If you wish to pursue a CSI career of Crime Scene Analyst, Crime Laboratory Analyst, Forensic Scientists or Criminalist, you are required to have sharp verbal and written communication skills, analytical mind and must be very patient and composed. If mysteries fascinate you and you like to work in law enforcement, the excellent career choice that you may make is to be a CSI. A bachelor’s degree in criminal justice can provide you a rewarding career. Some positions may require a background in biology, forensics or chemistry. Some employers may ask for the master’s degree. Having an experience is an additional advantage for placements. The candidate can gain experience through law enforcement work, military services or internship.
How to Apply for a Position as a Crime Scene Investigator (CSI)
www.usajobs.gov is an official website for job listing in agencies and departments across the country. The individuals who aim for a career in crime scene investigation must check the requirements of the local law enforcement agencies. The candidate must prepare a detailed resume attached with a well-written cover letter (ideally one page). The selected applicants are required to pass a written examination to face the final round of interviews and other capability assessments such as background check, polygraph check, physical and psychological evaluation test.
Additional Information Related to a Career as a Crime Scene Investigator (CSI)
The crime scene investigators (CSI) may have one of the following job titles:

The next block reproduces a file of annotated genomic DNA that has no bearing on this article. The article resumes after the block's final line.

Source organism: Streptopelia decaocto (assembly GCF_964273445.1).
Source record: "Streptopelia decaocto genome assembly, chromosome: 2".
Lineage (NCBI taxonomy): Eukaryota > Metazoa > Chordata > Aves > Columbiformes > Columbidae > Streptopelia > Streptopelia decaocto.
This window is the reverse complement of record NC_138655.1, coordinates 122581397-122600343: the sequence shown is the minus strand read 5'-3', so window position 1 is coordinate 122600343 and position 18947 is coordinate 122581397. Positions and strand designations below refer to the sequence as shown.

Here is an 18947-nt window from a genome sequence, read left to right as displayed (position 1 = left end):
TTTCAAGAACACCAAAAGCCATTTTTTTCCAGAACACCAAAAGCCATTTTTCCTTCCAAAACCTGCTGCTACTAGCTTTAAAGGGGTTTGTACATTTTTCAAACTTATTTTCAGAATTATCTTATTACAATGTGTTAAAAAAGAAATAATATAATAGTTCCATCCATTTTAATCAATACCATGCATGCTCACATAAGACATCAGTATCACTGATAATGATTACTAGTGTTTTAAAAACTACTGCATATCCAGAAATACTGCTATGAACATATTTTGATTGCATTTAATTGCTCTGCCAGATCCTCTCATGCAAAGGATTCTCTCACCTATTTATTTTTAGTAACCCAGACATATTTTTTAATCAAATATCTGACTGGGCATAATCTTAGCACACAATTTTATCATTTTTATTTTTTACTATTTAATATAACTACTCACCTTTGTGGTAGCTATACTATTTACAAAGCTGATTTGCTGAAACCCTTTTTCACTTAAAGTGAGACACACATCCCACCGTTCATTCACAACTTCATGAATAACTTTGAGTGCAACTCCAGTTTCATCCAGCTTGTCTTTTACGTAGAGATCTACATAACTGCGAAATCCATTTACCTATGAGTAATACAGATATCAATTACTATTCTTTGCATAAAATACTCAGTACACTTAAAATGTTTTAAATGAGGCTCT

- Crime Scene Analyst (CSA)
- Crime Scene Technician (CST)
- Evidence Technician (ET)
- Forensic Investigator (FI)
- Scenes Of Crime Officer (SOCO)
Average Salary of a Crime Scene Investigator (CSI)
The US Bureau of Labor Statistics (BLS) reported that the Crime Scene Investigators (CSI) earn an average annual salary of $77,210, as of 2015. The salary may vary depending upon education, experience and geographic locations. Washington, D.C. is the state that paid the highest annual salary of $73,010, as of May 2012. Other states in the United States paid as follows:
- California paid $72,000
- Michigan paid $70,650
- Massachusetts paid $69,360
- Virginia paid $66,360
The states which have the highest employment levels for Crime Scene Investigators (CSI) are: California, Texas, Florida, Maryland and Arizona.
The salary of Crime Scene Investigators (CSI) also depends upon the agency they work in. For example as per the BLS report, as of May 2012, the CSIs who worked with federal governmental agency earned $94,800 annually, CSIs for local government earned $55,950 a year and $51,100 who worked for state government.
The BLS states 19% employment growth for CSIs which is higher than the national average for all the occupations (14%).
Maximum number of CSIs are ex-police officers. Having an experience in police department is an advantage in getting into crime investigation. The interested candidates may complete a police academy program (though not necessary) before applying for the openings in investigation unit.
International Association for Identification (IAI) offers professional certifications for candidates to upgrade their profiles. It requires the candidate to have one year of experience in crime-scene related activities. The candidate must obtain at least 75% marks to get certified by this body.